Do you remember, when you were a kid, what it was like to walk through the cafeteria with your lunch tray or walk down the aisle of the bus, and kids are putting coats and backpacks across the empty seats so you can’t sit down? Remember that feeling?

Or, say, you’re walking down the hallway at school and some girl comes up behind you and cuts a foot-long section of your hair off while her friends (yours too, you thought) laugh hysterically.

This is why books are so important during childhood. Because one day, you’ll open up a book and discover a child who hurts like you do, and suddenly, you’re not alone.

But it doesn’t stop there.

Because books are not just about company or validation. They shake up your ideas about everything you think you know. They show you that the world is infinitely more glorious and more wicked than you ever dreamed.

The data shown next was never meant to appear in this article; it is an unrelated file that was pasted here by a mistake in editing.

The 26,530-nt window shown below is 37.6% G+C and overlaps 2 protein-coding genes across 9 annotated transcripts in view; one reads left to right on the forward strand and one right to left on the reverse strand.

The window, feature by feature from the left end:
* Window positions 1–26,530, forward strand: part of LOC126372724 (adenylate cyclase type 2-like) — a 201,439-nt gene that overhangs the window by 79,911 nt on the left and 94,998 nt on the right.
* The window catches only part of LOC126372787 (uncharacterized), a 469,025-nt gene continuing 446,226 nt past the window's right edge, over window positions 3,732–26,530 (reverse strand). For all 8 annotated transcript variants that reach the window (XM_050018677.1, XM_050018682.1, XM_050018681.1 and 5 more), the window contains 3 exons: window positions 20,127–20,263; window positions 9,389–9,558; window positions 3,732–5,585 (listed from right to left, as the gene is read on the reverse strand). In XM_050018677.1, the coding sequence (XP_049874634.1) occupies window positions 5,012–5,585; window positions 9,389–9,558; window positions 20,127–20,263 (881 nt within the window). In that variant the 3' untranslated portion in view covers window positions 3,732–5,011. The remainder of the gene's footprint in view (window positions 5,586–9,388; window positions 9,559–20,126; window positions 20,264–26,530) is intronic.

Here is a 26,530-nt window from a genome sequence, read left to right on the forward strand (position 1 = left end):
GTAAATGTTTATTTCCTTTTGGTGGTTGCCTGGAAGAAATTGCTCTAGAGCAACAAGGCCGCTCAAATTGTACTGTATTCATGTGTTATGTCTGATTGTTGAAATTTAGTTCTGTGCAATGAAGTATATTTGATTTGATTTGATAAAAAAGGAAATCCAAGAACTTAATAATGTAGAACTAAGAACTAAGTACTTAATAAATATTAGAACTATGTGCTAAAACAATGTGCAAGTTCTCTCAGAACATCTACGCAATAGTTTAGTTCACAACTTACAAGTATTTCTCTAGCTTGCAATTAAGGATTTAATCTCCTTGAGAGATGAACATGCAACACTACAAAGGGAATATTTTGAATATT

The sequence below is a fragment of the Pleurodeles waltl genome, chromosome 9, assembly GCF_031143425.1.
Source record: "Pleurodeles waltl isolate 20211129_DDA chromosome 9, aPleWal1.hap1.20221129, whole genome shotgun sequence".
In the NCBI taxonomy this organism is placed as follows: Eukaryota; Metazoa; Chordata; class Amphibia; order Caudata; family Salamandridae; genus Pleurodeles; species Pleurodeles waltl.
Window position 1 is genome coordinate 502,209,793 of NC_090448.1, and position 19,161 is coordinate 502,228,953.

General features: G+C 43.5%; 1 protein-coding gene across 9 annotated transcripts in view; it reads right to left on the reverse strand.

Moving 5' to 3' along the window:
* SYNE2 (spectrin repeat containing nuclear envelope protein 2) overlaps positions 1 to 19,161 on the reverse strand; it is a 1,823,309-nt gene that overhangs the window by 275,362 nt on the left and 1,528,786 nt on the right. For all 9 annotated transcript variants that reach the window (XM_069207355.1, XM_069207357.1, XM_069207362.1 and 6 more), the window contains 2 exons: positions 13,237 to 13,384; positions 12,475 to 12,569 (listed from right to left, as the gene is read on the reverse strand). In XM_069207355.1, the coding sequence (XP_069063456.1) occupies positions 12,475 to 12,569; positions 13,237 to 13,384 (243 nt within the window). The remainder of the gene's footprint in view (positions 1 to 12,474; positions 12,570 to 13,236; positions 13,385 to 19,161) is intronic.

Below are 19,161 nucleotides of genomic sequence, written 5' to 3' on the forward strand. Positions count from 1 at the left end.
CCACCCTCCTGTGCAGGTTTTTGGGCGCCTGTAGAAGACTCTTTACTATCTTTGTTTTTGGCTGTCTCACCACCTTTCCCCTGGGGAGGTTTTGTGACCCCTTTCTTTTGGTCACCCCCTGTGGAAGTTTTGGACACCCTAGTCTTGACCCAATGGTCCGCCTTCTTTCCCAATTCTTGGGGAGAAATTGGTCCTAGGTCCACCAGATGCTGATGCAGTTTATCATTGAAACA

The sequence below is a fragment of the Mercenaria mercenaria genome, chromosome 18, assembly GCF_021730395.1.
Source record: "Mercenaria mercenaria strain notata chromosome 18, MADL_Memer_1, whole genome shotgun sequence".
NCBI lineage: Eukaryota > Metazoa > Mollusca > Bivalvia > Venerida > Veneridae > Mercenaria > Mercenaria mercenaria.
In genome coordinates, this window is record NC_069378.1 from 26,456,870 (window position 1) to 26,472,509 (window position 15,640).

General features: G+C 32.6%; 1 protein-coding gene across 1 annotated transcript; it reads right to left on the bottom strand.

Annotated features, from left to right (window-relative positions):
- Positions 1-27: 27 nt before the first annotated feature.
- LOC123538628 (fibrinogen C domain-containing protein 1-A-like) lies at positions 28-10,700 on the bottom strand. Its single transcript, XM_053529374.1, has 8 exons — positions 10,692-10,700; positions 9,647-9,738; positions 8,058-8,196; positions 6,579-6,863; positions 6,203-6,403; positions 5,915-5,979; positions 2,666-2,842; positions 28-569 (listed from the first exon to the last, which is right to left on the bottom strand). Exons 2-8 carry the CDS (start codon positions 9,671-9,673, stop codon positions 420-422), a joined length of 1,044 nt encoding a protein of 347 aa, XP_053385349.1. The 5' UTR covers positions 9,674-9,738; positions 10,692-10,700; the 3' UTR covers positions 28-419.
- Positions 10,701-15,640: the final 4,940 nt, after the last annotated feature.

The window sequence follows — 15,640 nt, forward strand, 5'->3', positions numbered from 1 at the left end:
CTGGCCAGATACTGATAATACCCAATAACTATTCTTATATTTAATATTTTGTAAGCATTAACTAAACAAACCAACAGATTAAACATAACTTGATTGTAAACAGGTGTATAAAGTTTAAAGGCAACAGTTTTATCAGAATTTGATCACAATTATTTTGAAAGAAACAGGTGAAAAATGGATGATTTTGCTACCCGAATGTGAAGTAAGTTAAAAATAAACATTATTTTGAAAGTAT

The world is no longer just a tiny corner crammed with backpacks and mean girls. And while you once walked silently past the girl holding the scissors, determined not to let her see you cry, now there are so many more possibilities.

My favorite children’s books?


Look behind an obsessive reader and you’ll usually find out why they ditched people for books. Tell me some of your early favorites. Or, better yet, tell me your own version of the scissors story.

The bad thing about being in the mental institution is that everyone there is crazy.

It really wouldn’t be so bad if not for that: it’s clean, it’s quiet, the food isn’t bad, and on top of that, there are plenty of doctors, so if you choke on something or have a stroke or a heart attack your chances of survival are increased.

But then, on the other hand, everyone’s crazy.

And when you’re crazy, that’s not what you need.